Under the new law, residents of the Far Eastern Federal District are the first in line for receiving their free hectare, with the government opening the application process at the beginning of the month. In February 2017, the application process will be opened up to residents from other Russian regions.
The project is in its a pilot stage, the land selected from among nine regions, including Yakutia, Kamchatka, Primorye, Khabarovsk, Amur, Magadan, Sakhalin, and the Jewish and Chukotka autonomous regions. In these regions there are theoretically over 50 million hectares up for grabs, enough for about a third of Russia's total population.
For convenience, citizens are able to select their desired hectare right off the Far East Development Ministry's website; about 600 applicants from the Far Eastern Federal District have already applied.
However, discussing the prospects for the project in an analysis for the online news and analysis portal PolitRussia, journalist Alexander Firsov emphasized that "there's no chance" that foreigners will ever get the opportunity. "However, nothing prevents Britons from renouncing their citizenship to get Russian citizenship, if their desire to becoming a landowner in the Far East is so great," Firsov joked.
"This is not the first attempt by the Russian government to provide an impetus for the development of the Far Eastern territories, which traditionally – during the Imperial period, during Soviet times, and today, have faced a lack of attention from among the population," the journalist recalled.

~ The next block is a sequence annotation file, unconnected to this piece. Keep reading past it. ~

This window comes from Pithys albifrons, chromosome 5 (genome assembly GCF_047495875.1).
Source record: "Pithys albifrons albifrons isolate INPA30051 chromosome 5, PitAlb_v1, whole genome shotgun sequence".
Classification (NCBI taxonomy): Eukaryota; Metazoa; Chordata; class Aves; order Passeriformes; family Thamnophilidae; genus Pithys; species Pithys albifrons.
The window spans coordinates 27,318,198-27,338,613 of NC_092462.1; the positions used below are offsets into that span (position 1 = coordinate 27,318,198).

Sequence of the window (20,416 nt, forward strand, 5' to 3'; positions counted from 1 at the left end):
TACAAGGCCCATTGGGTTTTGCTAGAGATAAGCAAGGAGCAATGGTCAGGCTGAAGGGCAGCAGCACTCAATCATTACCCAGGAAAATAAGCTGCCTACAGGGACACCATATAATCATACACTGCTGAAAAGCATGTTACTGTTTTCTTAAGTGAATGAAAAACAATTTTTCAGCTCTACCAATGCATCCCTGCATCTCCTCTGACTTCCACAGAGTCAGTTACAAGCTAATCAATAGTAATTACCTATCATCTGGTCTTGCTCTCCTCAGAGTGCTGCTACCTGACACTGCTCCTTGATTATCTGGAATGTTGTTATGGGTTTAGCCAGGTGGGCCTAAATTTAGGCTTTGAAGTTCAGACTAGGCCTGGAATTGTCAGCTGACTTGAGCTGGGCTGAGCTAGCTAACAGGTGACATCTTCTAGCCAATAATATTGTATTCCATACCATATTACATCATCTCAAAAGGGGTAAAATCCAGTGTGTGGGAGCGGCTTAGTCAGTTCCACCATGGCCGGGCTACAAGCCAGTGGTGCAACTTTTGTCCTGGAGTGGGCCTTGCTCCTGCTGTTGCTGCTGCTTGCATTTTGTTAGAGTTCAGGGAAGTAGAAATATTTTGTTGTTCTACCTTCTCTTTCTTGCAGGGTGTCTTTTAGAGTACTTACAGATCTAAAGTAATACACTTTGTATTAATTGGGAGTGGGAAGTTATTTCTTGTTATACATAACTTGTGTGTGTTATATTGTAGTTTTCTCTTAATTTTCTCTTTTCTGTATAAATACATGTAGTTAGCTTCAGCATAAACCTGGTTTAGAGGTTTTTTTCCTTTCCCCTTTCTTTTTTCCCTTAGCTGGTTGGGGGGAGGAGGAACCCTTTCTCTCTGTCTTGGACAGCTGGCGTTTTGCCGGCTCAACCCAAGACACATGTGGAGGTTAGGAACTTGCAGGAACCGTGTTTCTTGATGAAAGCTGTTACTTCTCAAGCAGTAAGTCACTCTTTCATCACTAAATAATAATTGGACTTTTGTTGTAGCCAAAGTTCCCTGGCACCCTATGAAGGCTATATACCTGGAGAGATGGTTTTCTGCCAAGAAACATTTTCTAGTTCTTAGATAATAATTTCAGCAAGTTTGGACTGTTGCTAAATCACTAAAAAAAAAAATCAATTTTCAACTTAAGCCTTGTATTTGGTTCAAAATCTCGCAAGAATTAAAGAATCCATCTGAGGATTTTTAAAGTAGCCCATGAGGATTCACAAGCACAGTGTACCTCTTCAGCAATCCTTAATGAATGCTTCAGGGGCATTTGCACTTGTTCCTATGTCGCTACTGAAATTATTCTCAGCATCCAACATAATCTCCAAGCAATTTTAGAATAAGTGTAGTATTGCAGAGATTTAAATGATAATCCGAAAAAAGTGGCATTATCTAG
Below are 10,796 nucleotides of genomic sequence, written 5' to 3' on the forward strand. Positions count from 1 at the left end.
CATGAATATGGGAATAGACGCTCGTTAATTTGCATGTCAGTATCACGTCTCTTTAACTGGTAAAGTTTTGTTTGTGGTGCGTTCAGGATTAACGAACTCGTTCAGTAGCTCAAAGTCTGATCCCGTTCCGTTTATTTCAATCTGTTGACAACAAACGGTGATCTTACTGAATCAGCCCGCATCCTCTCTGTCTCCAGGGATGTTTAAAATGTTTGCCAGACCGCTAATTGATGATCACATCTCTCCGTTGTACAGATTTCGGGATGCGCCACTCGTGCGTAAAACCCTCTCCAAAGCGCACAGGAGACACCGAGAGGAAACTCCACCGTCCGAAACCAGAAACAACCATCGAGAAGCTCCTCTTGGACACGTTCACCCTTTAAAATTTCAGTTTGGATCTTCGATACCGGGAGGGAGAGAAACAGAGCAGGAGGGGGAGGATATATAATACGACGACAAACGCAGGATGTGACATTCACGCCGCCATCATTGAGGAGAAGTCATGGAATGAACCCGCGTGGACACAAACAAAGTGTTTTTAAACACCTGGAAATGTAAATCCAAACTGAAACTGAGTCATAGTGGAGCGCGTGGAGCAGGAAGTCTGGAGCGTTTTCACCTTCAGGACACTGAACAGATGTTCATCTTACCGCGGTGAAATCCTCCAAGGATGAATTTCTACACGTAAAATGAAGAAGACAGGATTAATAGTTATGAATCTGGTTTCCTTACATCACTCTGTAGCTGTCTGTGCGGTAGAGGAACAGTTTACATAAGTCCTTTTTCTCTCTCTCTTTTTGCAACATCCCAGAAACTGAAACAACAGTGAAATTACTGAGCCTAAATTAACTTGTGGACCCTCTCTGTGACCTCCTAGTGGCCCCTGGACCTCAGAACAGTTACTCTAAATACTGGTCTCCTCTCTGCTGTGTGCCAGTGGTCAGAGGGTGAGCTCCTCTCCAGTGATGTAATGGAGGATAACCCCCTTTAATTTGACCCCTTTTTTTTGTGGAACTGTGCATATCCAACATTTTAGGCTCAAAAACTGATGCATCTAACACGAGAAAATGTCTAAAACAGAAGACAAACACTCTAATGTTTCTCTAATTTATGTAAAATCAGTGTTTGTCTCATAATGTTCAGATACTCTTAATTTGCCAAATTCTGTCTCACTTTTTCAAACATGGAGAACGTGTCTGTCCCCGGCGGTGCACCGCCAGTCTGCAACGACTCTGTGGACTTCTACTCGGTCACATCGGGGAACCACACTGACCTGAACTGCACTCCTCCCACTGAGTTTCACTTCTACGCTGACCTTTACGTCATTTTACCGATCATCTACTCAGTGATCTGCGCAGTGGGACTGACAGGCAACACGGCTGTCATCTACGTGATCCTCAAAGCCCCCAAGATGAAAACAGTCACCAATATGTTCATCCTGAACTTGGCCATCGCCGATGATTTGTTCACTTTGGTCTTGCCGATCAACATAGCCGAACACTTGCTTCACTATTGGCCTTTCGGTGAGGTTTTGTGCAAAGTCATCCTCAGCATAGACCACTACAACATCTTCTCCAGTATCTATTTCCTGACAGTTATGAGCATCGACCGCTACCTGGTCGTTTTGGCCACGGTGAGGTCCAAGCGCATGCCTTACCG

The Russian president's attention to the issue isn't new either, the Firsov added. "In his December 2013 address to the Federal Assembly, almost a third of Putin's speech was devoted to the development of Siberia and the Far East, and the necessity for cooperation with the countries of the Pacific region."
"This is our national priority for the whole 21st century," Putin said. "The tasks which much be solved are unprecedented in their scope, and this means that the steps we take must be unconventional."
"The media, politicians, domestic and foreign observers were all talking about Russia's turn to the east," Firsov wrote. "But soon it was all eclipsed by the Ukrainian crisis – and there was little [attention] left over for the Far East. Nonetheless, in May 2014, Russia signed contracts with China on the construction of a gas pipeline. In the case of its full implementation, it will allow us to develop our territories along its entire length."
Furthermore, in autumn 2014, the new ministry responsible for the Far East's development laid out its comprehensive program.
In its essence, Firsov emphasized, the 'Far Eastern hectare' project "is not something new, but rather is something old and well-forgotten. In many respects it rests on the experience of the Stolypin reforms."
"In his own time, Stolypin was able to give a serious impetus to the development of Siberia and the Far East as a whole," Firsov noted, "but these initiatives were curtailed in 1911 following the statesman's assassination by the anarchist Dmitry Bogrov in a theater in Kiev. The reforms were then completely buried after the start of the Second World War and the ensuing revolution."
Stolypin's reforms, in turn, were borrowed from another political figure, this one from the United States, "who, by the irony of fate, was also killed in a theater, half a century before Stolypin."
"In the 1830s," the journalist wrote, the 'free soilers' movement was gaining popularity in the United States. They called for the transfer of land to anyone who might seek it in the territories purchased from France and ceded to the United States after the end of the war with Mexico."